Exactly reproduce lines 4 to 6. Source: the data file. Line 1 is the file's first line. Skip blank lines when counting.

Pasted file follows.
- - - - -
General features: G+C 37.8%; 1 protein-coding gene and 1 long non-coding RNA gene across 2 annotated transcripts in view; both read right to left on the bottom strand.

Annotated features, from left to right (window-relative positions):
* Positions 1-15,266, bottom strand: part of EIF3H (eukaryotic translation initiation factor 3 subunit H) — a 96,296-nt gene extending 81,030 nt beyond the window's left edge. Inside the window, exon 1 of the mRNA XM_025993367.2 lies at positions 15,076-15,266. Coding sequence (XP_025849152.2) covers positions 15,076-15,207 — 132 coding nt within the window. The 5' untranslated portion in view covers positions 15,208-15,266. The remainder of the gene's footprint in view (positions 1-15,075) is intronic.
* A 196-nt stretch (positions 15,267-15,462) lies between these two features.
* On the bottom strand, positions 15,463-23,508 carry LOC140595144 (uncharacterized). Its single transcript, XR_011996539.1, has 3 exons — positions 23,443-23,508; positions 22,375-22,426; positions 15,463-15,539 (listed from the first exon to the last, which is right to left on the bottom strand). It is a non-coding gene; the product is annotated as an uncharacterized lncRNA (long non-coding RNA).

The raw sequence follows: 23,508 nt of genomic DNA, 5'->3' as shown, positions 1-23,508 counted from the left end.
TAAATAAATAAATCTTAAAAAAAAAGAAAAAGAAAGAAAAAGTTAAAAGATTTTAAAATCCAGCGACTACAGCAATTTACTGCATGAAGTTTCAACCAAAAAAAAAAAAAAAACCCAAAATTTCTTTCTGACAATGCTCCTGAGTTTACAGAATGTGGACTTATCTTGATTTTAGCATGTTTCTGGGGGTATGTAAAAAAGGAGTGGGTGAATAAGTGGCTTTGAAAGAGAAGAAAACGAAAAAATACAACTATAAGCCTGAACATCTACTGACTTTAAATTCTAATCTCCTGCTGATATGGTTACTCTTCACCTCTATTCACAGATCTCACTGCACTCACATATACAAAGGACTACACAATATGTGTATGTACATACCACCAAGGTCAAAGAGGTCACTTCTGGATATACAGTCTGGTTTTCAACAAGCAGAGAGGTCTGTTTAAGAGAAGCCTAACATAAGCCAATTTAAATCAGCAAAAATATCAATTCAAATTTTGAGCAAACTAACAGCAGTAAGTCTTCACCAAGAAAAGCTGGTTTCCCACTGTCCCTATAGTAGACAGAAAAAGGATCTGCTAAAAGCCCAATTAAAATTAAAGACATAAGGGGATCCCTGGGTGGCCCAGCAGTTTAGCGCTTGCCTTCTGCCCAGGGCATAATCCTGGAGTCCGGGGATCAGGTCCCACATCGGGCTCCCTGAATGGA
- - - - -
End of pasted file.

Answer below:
* A 196-nt stretch (positions 15,267-15,462) lies between these two features.
* On the bottom strand, positions 15,463-23,508 carry LOC140595144 (uncharacterized). Its single transcript, XR_011996539.1, has 3 exons — positions 23,443-23,508; positions 22,375-22,426; positions 15,463-15,539 (listed from the first exon to the last, which is right to left on the bottom strand). It is a non-coding gene; the product is annotated as an uncharacterized lncRNA (long non-coding RNA).

The raw sequence follows: 23,508 nt of genomic DNA, 5'->3' as shown, positions 1-23,508 counted from the left end.